RDI is not asking questions-  This is just a continuation from above, again the process is just getting used to activities with an experience sharing Focus.  You can ask questions..  you can ask questions you do NOT know the answer too.  If you know the answer to a question, why ask it right?  Example, what color is this?  You know the color…so a more experience sharing way to communicate with your child would be,  Ohhh  I love this color and pause and see what they say.  You have activated tons more brain neurons by helping your child relate to you before thinking about what color it is.  Lets build plenty of engagement neural pathways!  Boo to those static pathways.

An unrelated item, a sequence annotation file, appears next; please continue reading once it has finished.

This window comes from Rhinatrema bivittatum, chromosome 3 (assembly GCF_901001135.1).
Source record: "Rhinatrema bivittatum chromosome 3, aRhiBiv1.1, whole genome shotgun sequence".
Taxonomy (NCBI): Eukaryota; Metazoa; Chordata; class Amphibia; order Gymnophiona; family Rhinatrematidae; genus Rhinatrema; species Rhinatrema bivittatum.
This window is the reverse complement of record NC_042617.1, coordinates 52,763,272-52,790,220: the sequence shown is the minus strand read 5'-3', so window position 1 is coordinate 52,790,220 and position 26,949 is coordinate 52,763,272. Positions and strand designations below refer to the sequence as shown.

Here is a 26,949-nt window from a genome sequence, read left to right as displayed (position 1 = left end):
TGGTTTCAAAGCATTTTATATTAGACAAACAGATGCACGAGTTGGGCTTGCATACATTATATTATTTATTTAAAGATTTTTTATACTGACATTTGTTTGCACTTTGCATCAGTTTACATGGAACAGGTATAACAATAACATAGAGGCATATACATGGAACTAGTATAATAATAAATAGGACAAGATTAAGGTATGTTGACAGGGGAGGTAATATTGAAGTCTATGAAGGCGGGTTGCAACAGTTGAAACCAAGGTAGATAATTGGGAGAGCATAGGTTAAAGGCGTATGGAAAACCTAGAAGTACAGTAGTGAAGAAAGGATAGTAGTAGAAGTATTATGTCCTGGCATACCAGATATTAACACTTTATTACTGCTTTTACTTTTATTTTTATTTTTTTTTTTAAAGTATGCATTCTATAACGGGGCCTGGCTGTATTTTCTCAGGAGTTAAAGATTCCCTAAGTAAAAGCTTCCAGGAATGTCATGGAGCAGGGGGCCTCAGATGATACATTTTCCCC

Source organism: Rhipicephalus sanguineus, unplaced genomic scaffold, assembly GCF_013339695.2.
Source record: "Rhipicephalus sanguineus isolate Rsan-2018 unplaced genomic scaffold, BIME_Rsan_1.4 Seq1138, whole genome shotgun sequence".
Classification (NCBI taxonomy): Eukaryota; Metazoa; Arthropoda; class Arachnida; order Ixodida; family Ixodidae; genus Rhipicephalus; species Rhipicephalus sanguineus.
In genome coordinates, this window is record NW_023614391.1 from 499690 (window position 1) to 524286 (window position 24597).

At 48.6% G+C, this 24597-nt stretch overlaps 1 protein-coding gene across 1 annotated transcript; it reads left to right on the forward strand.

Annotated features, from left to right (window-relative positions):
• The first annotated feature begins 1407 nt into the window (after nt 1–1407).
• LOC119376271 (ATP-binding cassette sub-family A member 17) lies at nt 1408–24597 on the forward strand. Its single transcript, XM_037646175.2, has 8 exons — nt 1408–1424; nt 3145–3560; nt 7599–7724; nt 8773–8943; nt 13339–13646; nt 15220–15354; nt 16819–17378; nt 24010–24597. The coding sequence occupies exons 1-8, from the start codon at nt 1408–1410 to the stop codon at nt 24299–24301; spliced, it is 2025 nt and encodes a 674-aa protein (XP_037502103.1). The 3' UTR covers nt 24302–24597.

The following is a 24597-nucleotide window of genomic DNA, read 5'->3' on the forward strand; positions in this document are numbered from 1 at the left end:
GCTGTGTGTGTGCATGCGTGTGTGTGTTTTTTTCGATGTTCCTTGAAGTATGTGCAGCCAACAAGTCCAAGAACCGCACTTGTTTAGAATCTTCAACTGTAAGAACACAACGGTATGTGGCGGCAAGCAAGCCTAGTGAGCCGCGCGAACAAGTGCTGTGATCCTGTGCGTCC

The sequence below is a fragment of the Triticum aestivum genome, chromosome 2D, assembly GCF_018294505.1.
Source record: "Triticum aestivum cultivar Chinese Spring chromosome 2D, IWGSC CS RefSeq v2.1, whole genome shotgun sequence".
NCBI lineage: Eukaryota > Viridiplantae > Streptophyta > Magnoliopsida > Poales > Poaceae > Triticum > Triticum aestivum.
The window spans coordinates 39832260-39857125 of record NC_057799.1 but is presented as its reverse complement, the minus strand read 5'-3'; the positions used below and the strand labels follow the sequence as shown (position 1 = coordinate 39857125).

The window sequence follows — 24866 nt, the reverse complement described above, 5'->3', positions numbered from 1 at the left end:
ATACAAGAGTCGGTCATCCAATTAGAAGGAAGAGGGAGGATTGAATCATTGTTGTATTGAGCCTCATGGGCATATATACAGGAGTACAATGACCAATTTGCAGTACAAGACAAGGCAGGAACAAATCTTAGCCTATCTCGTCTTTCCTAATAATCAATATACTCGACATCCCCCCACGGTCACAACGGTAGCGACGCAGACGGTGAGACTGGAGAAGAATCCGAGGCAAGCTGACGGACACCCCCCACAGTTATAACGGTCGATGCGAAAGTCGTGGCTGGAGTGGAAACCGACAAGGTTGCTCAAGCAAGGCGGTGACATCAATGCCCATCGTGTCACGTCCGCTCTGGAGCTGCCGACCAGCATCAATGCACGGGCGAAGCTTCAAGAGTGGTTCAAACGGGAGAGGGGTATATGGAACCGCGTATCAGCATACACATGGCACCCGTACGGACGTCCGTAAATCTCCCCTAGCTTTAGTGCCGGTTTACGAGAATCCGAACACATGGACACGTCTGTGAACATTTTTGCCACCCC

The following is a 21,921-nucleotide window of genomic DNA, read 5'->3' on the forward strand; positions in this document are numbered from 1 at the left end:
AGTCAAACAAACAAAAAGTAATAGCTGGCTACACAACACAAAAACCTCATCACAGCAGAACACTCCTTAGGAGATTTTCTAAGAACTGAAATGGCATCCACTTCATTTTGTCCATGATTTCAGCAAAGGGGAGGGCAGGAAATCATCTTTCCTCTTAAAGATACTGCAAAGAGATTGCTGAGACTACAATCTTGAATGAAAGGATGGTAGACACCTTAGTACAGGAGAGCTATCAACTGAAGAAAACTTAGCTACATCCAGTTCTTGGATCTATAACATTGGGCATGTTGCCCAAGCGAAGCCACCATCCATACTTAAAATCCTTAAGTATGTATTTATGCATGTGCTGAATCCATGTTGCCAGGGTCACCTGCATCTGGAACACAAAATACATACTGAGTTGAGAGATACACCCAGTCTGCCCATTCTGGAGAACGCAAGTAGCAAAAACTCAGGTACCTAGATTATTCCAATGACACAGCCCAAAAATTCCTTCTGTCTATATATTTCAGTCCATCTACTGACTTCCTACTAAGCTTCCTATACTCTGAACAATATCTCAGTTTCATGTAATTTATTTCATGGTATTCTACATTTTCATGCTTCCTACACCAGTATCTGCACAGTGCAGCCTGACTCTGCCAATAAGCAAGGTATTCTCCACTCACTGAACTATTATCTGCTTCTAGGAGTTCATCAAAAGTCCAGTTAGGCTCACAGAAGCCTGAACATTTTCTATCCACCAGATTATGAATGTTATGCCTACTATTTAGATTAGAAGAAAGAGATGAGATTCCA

RDI is videoing yourself and then you are told by your consultant what you did wrong.  Self evaluation is the worse.  I heard Johnny Depp never watches himself on film …so we are not alone.  As an RDI consultant,  I love to watch videos on how the interaction unfolded and how to change things up to see what would happen.  This is called exploring and experimenting.  Does it make you feel better if I were to say,  I don’t think anything is wrong in a video?  THAT is not the purpose. The reason for video is so that we can both see how the activity went down, and which milestones were in play…what the child has and what is an obstacle.  It is not possible to be in an activity and also get the most of what to plan for next time/next activity.  Video is a positive tool to help us really see all the subtle events happening moment to moment.  Its common for a parent to say,  Ohh  I talked too much, or I didn’t wait long enough. I don’t see that as wrong because we want our kids to be flexible and be able to adjust in dynamic environments.    However that reflection is a wonderful tool to help with planning in the next activity.  Its not wrong,  its just information to celebrate and build on.